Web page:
Film Critic Matt Taylor has a look at the upcoming The Kid Who Would Be King, and is stunned by the brilliant cast and stellar directionWritten by Matt Taylor on 18th February 2019
Review: Crazy Rich Asians
Film Contributor Alisha Shah has fallen in love with Crazy Rich Asians, and its cultural significance in the 21st century
They say you shouldn’t judge a book by its cover, and I would definitely extend that phrase to movie titles. Because a movie absurdly titled Crazy Rich Asians, will, in fact, surprise you with its depth and charm.
Based on the book of the same name, the story centres around Rachel Chu (Constance Wu) and her boyfriend Nick Young (Henry Golding). She agrees to go with him to Singapore for his friends’ wedding, and in turn, agreeing to also meet his family for the first time. American-born Rachel is in for a surprise finding out that Nick is indeed a ‘Crazy Rich Asian’ (get the pun?), heir to an enormous family fortune. The drama follows as the nature of their relationship become points of contention within his strict family.
“The cultural significance of this movie cannot be understated in our current time
As seen by Black Panther, a movie can resonate with and represent a minority group severely under-represented in film, and still be seen as special to the groups it represents. This can be seen clearly by the fact that the movie largely dances to the stereotypes of the romance genre, the culture which surrounds the story still makes an impact. The fact is that the movie delves into Asian culture in multiple ways. This can be seen in the fact that Rachel is a Chinese-American, and that she, ultimately, is different to Nick’s traditional family, who view her as alien and fundamentally wrong.
Directed by Jon M. Chu, the movie has an upbeat and quirky style. The story constantly moves forwards and doesn’t let the pace falter. However, the tense and dramatic moments really do tear at the heartstrings.
The cinematography was also very appealing in specific moments, particularly the wedding scene, and overall, the movie does look very nice. Most impressive was the costume design, which effectively presented attitudes towards wealth and highlighted the contrast with the more humble Rachel. Visually, the costumes do, in fact dazzle and showcase high-class society in all its layers and colours.
Crazy Rich Asians can best be described as a ‘romantic comedy-drama’. What makes this movie stand out and resonate over years of uneventful romantic comedies, was the well-acted relationship between the two main leads. The supporting cast was also intrinsic in the set up of the movie's main conflict, with Michelle Yeoh’s role as Elenore, Nick’s mother, being of particular note. She is the traditional antagonist of the story but is played in a more believable and realistic manner. Her character draws more from traditional values, but is more than a walking stereotype. There is a believable sense of depth and progression to the character.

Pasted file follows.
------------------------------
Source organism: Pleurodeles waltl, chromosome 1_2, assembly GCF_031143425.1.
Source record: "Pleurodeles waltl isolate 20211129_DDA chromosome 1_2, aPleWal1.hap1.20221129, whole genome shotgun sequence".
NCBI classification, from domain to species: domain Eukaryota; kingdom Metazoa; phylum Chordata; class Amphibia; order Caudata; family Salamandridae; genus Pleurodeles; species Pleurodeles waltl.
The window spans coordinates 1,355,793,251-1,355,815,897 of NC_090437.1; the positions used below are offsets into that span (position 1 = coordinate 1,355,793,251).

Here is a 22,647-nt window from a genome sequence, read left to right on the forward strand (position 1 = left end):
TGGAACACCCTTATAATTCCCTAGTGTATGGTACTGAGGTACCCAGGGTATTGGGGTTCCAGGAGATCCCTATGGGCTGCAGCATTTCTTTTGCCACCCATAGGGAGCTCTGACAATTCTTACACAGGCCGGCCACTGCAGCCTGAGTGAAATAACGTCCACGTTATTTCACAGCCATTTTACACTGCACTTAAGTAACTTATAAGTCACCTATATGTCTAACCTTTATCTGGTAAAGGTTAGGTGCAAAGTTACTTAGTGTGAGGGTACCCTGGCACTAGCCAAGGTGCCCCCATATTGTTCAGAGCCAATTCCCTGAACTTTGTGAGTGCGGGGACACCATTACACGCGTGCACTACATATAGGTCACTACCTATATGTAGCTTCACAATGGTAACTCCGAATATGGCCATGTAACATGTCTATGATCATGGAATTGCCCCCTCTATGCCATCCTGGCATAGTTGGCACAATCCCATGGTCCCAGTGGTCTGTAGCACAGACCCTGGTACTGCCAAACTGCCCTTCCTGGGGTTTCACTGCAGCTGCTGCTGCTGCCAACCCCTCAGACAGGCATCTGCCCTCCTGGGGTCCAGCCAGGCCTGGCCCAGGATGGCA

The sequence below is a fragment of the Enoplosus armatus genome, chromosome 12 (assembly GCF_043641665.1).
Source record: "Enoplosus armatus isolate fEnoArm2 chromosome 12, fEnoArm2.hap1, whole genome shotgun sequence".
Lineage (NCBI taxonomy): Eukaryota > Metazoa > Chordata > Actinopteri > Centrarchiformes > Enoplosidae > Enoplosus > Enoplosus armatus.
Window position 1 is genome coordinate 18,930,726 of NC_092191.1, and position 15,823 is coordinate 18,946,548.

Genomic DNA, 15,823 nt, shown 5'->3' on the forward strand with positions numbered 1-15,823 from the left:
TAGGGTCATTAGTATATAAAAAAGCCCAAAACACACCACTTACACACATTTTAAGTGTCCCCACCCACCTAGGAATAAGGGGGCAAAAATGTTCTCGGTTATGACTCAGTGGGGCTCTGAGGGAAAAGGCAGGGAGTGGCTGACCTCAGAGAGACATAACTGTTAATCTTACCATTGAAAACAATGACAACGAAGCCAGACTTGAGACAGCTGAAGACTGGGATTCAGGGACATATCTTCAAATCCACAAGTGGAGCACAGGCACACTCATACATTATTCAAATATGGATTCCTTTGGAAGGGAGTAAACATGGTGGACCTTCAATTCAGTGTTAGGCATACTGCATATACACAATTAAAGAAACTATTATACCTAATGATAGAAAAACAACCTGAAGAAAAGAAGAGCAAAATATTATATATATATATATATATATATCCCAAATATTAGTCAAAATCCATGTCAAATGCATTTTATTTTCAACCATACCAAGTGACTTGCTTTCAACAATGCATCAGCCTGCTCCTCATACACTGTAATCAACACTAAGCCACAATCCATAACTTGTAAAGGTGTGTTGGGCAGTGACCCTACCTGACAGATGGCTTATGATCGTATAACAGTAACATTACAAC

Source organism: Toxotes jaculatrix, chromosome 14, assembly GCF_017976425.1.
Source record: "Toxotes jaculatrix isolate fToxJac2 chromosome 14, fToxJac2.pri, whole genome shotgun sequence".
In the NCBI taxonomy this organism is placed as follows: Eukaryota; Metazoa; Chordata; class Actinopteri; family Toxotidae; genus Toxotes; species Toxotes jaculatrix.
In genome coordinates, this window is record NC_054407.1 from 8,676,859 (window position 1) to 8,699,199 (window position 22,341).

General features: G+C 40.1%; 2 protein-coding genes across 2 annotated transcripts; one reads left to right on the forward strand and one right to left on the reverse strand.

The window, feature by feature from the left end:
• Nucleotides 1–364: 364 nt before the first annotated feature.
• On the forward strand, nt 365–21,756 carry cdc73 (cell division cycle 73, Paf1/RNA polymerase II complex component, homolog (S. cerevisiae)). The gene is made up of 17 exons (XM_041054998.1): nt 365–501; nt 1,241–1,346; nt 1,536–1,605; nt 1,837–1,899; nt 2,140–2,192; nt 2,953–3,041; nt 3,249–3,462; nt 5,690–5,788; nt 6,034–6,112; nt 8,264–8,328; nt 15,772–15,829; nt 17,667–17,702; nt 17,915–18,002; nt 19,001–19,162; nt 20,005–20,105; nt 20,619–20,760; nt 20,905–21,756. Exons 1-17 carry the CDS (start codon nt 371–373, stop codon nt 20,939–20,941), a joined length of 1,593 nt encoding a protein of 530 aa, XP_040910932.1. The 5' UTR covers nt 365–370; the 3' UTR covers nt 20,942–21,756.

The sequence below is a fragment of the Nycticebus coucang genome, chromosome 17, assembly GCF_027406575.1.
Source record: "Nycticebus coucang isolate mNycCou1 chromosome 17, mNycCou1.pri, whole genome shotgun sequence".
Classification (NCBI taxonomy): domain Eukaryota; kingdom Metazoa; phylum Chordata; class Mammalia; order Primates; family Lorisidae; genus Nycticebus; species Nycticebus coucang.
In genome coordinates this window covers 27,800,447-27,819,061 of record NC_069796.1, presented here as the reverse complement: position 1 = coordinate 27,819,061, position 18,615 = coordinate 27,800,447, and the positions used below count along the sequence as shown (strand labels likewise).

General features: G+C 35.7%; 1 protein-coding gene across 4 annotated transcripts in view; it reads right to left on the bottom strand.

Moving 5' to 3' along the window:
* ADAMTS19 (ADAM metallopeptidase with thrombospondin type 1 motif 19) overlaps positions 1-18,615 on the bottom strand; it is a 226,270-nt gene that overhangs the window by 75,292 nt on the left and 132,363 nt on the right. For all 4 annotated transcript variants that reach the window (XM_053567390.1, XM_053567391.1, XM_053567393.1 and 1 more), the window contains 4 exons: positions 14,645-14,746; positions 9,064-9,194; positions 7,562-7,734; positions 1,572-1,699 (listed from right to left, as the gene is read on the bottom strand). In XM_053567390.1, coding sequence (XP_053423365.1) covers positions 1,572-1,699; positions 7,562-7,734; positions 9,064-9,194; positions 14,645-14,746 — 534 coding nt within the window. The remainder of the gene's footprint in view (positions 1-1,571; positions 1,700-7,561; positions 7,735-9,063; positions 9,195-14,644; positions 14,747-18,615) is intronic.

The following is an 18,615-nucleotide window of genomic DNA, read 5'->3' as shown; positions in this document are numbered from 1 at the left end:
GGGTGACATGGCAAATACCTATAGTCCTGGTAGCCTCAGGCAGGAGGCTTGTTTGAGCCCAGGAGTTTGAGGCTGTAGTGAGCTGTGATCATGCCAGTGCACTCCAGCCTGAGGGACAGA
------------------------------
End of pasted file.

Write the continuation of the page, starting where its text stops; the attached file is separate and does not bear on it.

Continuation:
The brunt of the comedy is placed on the supporting cast, despite not all being too memorable. Aside from Awakafina’s role as Goh Peik Lin, the comedic side-cast all fall into a category of ranging from okay to forgettable. Some of these were pushed to a cartoonish degree, most likely in an attempt to make them more memorable in the sprawling cast. This worked at times but served to be more confusing as the storyline delved into the more dramatic aspects. I would more so class this movie as a 'lighthearted romantic-drama' with moments of comedy, it is not dreary but not necessarily a comedic classic.
There is also another storyline running adjacent to the main romance, centred mainly around Astrid (Gemma Chan), Nick’s cousin. The storyline fell flat for me personally and was just an odd aspect of the movie. The intent perhaps was to reflect and contort the main storyline, in that Astrid is engaged to a man, who like Rachel, is not cut from the same rich family tree of Asia. In reality, this side storyline does not have the same emotional resonance or really relevance in any form to the main storyline. I can only assume it was a by-product of the book the story was based on, but was just given the time to adequately explore or make the audience invested.
However, with all that said and done – Crazy Rich Asians proves the fact that the romantic-comedy genre can still be done in a fresh and appealing way. Certain story angles played out as expected, but there are a few interesting turns the movie made which were definitely more engaging. The strength of the movie comes across in the performances and the writing most of all. This is a film that made me laugh, cry and feel joy in a way that had been sorely missing in cinema within the last couple of years.
Verdict: A fresh and enjoyable romantic-comedy that is sure to reinvigorate your love for the genre and sure to make a lasting impression